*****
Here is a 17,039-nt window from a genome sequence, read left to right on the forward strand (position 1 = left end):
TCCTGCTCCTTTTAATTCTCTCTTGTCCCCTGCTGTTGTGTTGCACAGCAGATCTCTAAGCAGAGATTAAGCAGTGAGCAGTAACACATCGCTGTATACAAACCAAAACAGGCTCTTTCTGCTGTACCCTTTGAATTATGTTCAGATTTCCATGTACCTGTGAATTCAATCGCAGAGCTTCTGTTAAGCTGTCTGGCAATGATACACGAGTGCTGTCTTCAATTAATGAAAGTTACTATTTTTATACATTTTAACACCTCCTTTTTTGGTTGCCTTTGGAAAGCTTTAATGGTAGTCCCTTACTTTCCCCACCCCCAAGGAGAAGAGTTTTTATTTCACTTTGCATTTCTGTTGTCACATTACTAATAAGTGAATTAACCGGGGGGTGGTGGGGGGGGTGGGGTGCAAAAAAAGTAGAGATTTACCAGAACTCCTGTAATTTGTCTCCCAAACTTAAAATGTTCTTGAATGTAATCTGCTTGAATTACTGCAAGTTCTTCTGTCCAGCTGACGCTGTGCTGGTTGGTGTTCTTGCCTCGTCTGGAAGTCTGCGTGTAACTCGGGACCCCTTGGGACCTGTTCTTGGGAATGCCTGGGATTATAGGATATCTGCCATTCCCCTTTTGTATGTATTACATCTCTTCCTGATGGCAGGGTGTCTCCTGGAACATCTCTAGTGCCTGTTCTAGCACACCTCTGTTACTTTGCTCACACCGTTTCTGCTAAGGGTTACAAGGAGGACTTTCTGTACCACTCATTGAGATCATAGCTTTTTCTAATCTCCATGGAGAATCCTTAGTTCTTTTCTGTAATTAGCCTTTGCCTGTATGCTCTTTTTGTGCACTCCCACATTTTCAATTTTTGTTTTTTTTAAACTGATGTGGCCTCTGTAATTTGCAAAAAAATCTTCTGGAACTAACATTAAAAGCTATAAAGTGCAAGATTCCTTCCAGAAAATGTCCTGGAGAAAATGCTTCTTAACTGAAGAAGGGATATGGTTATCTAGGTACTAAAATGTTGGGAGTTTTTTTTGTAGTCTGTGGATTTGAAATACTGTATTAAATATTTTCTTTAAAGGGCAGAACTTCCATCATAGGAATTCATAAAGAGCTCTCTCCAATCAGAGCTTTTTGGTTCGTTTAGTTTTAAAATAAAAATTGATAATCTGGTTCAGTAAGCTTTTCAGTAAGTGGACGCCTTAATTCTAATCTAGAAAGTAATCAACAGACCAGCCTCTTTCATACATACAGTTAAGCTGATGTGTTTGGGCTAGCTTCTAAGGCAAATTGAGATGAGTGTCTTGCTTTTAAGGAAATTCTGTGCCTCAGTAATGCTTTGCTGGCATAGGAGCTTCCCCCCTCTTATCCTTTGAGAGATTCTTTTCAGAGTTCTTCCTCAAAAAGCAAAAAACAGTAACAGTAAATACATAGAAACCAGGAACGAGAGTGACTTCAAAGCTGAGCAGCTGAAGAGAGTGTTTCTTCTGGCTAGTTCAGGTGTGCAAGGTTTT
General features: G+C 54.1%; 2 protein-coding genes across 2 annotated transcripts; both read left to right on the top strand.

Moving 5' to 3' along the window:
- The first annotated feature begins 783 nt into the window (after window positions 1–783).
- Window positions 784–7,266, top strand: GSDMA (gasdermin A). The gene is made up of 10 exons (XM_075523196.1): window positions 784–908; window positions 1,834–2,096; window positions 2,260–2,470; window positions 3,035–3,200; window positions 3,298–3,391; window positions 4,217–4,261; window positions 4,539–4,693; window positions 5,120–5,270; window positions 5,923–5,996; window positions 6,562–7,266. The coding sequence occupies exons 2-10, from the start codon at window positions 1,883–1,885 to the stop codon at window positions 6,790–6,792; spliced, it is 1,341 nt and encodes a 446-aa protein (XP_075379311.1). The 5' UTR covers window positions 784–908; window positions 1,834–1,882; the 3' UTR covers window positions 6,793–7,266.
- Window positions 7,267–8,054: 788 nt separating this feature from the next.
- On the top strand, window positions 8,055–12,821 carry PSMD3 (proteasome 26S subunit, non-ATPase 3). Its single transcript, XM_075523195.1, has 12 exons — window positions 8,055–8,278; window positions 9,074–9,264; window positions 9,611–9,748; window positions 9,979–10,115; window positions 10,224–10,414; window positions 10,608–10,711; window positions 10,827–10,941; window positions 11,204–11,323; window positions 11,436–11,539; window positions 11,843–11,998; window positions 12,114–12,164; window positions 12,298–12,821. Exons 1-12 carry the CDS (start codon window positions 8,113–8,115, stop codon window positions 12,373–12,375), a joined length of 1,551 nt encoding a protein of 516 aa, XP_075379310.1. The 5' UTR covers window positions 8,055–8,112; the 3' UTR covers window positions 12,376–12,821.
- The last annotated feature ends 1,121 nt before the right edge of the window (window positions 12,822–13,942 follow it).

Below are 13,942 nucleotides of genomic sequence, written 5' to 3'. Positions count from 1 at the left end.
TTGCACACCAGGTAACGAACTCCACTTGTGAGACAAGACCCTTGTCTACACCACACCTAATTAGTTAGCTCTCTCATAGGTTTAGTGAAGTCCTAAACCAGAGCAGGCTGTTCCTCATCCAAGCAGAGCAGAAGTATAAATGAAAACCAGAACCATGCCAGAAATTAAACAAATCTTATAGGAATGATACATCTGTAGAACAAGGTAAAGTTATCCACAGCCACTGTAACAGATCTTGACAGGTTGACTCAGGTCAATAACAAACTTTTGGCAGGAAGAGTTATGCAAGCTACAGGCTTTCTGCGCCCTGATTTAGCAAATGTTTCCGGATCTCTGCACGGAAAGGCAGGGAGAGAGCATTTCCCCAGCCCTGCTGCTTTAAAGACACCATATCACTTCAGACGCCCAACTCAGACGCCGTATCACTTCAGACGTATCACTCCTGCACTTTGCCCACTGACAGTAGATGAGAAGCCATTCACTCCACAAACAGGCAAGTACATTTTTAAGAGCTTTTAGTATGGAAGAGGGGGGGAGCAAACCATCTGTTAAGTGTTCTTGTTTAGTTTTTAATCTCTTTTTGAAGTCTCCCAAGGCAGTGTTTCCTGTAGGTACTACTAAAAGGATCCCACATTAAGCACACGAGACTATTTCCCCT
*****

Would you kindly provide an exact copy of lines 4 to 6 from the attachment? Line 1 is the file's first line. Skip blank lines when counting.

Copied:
Moving 5' to 3' along the window:
- The first annotated feature begins 783 nt into the window (after window positions 1–783).
- Window positions 784–7,266, top strand: GSDMA (gasdermin A). The gene is made up of 10 exons (XM_075523196.1): window positions 784–908; window positions 1,834–2,096; window positions 2,260–2,470; window positions 3,035–3,200; window positions 3,298–3,391; window positions 4,217–4,261; window positions 4,539–4,693; window positions 5,120–5,270; window positions 5,923–5,996; window positions 6,562–7,266. The coding sequence occupies exons 2-10, from the start codon at window positions 1,883–1,885 to the stop codon at window positions 6,790–6,792; spliced, it is 1,341 nt and encodes a 446-aa protein (XP_075379311.1). The 5' UTR covers window positions 784–908; window positions 1,834–1,882; the 3' UTR covers window positions 6,793–7,266.